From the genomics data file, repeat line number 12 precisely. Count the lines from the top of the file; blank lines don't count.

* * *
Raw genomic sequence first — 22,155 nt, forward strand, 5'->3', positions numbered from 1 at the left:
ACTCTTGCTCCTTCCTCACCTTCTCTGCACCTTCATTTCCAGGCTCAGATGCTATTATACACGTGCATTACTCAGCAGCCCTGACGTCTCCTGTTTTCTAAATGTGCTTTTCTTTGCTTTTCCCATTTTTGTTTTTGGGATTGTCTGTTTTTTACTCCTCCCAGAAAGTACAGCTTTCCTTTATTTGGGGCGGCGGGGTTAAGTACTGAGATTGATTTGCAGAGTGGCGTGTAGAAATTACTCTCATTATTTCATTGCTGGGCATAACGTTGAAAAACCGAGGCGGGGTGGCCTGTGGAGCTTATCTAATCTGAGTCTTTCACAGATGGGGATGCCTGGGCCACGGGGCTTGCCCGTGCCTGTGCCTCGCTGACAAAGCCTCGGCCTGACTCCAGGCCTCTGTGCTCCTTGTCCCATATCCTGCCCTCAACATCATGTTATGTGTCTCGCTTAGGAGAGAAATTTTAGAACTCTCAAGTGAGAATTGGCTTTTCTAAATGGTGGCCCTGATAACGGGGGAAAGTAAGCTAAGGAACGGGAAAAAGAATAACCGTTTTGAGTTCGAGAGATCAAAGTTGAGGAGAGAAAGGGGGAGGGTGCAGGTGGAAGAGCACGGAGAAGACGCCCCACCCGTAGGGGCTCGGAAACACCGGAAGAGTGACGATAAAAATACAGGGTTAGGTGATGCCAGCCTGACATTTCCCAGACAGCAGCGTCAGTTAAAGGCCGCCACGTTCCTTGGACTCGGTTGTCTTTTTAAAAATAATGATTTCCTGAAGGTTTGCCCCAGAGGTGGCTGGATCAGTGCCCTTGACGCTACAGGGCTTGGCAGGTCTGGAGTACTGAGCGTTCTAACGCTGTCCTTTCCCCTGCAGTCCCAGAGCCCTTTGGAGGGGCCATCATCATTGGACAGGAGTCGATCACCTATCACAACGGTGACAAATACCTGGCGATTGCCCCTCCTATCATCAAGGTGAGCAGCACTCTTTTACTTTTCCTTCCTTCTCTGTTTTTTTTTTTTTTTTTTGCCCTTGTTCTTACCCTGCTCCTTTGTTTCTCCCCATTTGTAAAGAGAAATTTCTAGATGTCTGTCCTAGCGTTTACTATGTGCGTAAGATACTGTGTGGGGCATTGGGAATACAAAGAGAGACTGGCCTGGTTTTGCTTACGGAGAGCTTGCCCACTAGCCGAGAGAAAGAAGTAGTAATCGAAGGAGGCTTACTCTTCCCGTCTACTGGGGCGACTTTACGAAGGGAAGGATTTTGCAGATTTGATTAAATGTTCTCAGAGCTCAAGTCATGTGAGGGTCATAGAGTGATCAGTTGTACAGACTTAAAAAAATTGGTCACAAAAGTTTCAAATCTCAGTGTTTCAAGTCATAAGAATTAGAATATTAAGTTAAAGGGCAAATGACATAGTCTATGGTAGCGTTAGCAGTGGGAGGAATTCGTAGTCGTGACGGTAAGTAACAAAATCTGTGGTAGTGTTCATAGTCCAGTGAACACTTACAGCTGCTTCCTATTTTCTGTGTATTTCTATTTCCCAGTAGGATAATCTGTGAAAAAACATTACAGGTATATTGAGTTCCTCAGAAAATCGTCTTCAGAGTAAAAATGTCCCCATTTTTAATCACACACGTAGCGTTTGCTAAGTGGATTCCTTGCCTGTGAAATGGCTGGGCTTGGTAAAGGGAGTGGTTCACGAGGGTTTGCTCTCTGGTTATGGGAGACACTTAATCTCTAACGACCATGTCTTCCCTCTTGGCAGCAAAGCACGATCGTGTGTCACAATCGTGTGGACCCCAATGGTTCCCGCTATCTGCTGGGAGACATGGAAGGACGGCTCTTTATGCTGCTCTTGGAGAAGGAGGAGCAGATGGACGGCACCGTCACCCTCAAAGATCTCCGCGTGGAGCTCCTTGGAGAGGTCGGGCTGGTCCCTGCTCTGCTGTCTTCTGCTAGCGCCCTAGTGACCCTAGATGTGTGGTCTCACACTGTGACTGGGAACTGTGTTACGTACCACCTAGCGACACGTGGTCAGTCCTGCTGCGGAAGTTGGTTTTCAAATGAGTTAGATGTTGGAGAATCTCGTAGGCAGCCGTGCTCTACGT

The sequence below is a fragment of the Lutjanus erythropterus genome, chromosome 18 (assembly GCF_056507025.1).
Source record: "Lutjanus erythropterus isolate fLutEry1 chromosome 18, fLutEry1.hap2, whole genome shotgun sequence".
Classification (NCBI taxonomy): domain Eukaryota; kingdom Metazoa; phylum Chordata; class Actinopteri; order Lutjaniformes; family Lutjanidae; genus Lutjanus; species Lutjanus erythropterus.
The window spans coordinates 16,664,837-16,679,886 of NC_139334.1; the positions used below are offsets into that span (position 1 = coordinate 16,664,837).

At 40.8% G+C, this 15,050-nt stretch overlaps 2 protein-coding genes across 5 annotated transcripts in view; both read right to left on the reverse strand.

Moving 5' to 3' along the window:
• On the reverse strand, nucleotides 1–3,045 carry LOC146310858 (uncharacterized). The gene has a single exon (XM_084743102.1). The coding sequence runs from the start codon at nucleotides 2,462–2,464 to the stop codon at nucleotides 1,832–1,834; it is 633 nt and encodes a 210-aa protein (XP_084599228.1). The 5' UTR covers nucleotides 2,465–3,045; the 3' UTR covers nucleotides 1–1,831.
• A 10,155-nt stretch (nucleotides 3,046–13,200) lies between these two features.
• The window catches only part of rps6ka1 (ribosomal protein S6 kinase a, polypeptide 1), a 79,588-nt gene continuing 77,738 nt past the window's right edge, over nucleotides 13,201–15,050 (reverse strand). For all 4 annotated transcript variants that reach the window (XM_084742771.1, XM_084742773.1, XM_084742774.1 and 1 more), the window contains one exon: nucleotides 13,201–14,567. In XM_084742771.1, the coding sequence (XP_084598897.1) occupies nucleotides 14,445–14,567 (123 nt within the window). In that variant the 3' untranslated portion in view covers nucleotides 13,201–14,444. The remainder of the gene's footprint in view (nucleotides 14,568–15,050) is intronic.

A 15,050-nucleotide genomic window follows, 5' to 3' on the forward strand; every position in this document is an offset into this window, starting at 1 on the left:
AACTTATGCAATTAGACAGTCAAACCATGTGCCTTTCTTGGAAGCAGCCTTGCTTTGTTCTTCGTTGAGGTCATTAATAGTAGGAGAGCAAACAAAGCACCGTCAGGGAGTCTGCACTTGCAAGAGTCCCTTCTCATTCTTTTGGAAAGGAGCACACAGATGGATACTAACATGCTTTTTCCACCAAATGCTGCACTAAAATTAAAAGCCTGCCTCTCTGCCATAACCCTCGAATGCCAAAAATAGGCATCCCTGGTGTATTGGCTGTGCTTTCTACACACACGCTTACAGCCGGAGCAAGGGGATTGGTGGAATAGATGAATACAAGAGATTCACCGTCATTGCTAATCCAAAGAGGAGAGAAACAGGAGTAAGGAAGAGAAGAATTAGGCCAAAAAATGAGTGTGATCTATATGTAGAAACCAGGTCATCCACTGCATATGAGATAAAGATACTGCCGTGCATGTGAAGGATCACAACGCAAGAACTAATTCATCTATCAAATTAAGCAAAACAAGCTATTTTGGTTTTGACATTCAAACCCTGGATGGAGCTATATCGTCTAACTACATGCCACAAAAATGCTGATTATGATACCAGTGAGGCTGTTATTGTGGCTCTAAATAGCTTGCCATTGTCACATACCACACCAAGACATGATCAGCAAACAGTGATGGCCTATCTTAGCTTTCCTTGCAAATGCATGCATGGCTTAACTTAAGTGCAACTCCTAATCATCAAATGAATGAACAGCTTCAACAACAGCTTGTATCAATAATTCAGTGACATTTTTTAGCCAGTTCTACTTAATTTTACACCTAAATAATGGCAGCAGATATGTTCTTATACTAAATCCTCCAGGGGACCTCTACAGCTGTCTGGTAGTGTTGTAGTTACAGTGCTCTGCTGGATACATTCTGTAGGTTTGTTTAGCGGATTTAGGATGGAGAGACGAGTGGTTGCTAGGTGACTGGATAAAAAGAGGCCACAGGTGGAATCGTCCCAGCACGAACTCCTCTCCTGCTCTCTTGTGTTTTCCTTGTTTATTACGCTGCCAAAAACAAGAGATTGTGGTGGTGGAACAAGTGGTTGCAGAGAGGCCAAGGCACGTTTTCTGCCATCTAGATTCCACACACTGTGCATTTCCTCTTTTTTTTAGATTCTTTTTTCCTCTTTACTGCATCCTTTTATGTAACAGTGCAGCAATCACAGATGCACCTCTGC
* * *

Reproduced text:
A 15,050-nucleotide genomic window follows, 5' to 3' on the forward strand; every position in this document is an offset into this window, starting at 1 on the left: